By Aaron Reiss
By Angelica Leicht
By Dianna Wray
By Aaron Reiss
By Camilo Smith
By Craig Malisow
By Jeff Balke
By Angelica Leicht
A farm and ranch town of about 3,500 in north-central Texas, Seymour seems far removed from the complexities of urban life. The main streets downtown are still paved with brick, and residents who yearn to shop at big-city grocery stores must head to Wichita Falls, an hour's drive to the northeast. Most of the time, the talk at the Maverick Cafe is about the weather. But as 1995 was giving way to the new year, regulars were engrossed in conversation about two of their neighbors, Donnie and DeAnne Fitts, and what had happened to them down in Houston.
Many folks in Seymour have followed the Fittses' story. They know that the couple had adopted two young brothers from Houston named Justin and Jacob Baker, but then found that the adoption was nullified by a legal technicality. They know that the children's biological parents had sued to regain custody, but that a jury in a Houston court had rejected their claims and paved the way for the Fittses to again adopt four-year-old Justin and three-year-old Jacob. And they know what happened next: that a family court judge in Houston named Bill Henderson effectively overturned the jury's verdict, opening the door for the boy's biological father to obtain visitation rights and, potentially, custody of the boys. Henderson hadn't taken the children from the Fittses, but his ruling had reduced the couple's legal status to that of temporary foster parents of Justin and Jacob.
The citizens of Seymour took Henderson's decision as a personal affront, and the town has rallied behind Donnie and DeAnne. Bank accounts to help the couple defray the costs of their legal fight have been set up at the Farmers National Bank and the First National Bank. Donations are being collected in the Tupperware containers with royal blue lids that can be found at T.J. Stockman's feed store, the Rock Inn Cafe and other places where locals converge. Prayers for the couple are being offered at local churches. Mayor Dick Wirz has gotten involved, writing to the governor to protest Henderson's decision. In another letter published in the local newspaper, The Banner, Wirz said he thought Henderson needed "an examination of competency as a human being."
The Fittses are people of modest means -- Donnie is a game warden and DeAnne is a former administrative assistant with Mary Kay Cosmetics -- and could use the help. They are appealing the judge's decision, which means the case could drag on for two more years. Transcription of the trial for the appeal will cost them $15,000. This past year, they made about ten trips to Houston, totaling two months, for various hearings, depositions, psychological tests and the trial of the biological parents' lawsuit.
Far worse than the cost in time and money, however, is the uncertainty and confusion Henderson's decision has visited on the Fittses' lives. They don't even know exactly what to call the two brown-haired boys, who call them "mama" and "pa." Legally, Justin and Jacob's last name has reverted to "Baker," the name of their biological parents.
The Fittses can't understand why the judge did what he did. Donnie Fitts has been a lawman for 20 years, but he says his faith in the judicial system has been shaken for the first time in his life. Jacob and Justin, he says, "are our whole life."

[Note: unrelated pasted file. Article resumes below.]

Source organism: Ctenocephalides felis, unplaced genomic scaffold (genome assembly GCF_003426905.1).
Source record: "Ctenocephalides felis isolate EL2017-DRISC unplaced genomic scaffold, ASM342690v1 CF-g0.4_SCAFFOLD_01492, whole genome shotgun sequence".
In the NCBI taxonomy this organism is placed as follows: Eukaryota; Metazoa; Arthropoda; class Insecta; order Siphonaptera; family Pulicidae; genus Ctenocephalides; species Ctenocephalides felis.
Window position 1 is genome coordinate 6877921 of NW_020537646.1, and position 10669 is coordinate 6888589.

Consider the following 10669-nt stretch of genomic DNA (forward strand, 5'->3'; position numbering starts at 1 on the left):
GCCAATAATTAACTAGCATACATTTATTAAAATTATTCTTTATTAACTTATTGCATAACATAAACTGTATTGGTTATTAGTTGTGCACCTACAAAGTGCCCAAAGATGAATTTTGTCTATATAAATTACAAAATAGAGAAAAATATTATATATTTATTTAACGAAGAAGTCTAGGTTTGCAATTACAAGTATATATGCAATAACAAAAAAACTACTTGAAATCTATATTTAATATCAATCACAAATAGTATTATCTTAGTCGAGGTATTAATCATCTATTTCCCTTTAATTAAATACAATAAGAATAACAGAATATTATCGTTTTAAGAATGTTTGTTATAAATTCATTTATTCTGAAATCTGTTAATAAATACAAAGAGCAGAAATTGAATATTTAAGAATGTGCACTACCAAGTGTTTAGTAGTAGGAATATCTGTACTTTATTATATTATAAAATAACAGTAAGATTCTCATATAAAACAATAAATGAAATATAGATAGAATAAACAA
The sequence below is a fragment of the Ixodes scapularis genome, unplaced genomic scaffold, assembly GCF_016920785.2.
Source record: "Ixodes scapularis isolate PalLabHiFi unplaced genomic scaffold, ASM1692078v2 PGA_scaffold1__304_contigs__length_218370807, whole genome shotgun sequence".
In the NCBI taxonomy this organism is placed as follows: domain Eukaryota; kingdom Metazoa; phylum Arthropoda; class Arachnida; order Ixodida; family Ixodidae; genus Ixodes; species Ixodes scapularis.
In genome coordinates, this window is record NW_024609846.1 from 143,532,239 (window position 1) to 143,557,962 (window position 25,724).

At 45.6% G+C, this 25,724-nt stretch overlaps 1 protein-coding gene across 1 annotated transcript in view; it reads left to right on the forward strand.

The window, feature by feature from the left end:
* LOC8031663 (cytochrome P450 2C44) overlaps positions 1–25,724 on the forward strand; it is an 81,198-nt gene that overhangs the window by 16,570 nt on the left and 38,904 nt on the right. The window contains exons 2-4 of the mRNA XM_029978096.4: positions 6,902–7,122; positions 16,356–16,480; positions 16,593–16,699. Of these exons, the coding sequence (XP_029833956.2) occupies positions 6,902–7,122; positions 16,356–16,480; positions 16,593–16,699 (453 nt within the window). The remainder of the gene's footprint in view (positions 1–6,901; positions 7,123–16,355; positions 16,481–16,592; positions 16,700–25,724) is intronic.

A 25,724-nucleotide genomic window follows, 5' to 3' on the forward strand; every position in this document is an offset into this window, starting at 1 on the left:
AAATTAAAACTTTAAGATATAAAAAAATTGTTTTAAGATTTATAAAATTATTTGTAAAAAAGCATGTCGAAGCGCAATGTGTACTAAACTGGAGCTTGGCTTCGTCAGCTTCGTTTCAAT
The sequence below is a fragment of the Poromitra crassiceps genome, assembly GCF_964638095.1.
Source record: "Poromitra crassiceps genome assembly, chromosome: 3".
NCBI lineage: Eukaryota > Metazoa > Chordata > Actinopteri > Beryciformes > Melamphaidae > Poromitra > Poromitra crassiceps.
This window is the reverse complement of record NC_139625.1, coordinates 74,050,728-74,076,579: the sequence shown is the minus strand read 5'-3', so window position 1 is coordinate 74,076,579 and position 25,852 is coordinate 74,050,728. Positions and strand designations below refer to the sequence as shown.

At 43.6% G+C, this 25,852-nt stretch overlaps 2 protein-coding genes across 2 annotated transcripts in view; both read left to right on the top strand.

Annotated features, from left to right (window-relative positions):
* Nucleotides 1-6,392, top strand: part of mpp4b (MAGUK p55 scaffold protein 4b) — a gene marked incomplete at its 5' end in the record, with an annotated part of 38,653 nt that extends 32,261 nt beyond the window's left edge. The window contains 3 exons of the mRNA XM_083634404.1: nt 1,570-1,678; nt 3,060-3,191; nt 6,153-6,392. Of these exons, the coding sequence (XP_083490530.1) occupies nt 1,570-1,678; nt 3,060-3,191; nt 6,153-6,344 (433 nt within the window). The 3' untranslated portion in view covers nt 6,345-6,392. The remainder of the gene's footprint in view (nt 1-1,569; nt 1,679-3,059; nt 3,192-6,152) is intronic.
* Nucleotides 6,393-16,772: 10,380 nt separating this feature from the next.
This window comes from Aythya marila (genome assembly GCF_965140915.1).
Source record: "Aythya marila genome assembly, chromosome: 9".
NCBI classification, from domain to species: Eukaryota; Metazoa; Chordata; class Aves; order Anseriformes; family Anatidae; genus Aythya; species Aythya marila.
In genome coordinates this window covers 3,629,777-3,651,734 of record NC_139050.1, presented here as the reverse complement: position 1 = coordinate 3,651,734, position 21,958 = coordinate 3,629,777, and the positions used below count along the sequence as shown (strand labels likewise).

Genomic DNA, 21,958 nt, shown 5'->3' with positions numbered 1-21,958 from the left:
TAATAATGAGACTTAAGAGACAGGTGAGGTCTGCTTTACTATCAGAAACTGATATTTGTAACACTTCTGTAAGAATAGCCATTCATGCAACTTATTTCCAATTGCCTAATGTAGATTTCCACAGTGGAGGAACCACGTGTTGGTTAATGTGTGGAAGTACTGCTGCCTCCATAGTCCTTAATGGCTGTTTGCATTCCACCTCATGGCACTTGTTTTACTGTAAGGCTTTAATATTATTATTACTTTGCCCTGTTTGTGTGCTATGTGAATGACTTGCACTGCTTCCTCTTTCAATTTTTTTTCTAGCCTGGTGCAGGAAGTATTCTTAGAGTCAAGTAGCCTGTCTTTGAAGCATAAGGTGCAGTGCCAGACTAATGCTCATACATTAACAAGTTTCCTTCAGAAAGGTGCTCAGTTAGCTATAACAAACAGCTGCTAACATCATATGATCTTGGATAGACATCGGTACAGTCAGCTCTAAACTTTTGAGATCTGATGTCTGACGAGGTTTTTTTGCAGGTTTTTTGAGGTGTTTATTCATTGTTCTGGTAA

The irony for the Fittses is that they moved to Seymour three years ago to get away from Fort Worth and the turmoil of big-city life. They wanted a peaceful place to start a family and later retire.
Now, whenever Justin and Jacob hear the word "Houston," they associate it with "mama" and "pa" leaving them.
The story of how the word "Houston" came to induce such anxiety in two little boys begins with DeAnne and Donnie Fitts' unsuccessful efforts to have children of their own. DeAnne suffered a miscarriage in 1989, and after that, despite the use of fertility drugs, the couple was unable to conceive.
So they decided to adopt, and in September 1993 they applied to Alternatives in Motion, a Houston adoption agency. They were told they would have to wait at least a year or more. But in the meantime, a 16-year-old girl named Brandi Baker had put her two sons up for adoption through another Houston agency, Blessed Trinity Adoptions. Baker, however, wasn't sold on any of the prospective adoptive parents seeking children through Blessed Trinity, so that agency contacted Alternatives in Motion, which had two applicants who offered everything Brandi said she wanted for her children: a house in the country, a drug free-environment, a mom who didn't work and could stay home with them. And that was how Brandi Baker handpicked DeAnne and Donnie Fitts to be the parents of Justin and Jacob Baker.
Within two weeks, Blessed Trinity administrators called the Fittses and said they had two young boys for the couple. The Fittses cleaned out DeAnne's Mary Kay retirement fund to pay the $17,500 cost of the adoption, and on October 11, they made the long drive down to Houston to meet with the boys' mother.
The agency arranged for the couple to meet with Brandi Baker at a motel near Hobby Airport. They talked with the young mother there, then visited with her over the next few days before being introduced to Justin and Jacob. Brandi told the Fittses she was giving away her children so she could return to school and make something of her life. If the boys one day wanted to meet her, she wanted them to be proud.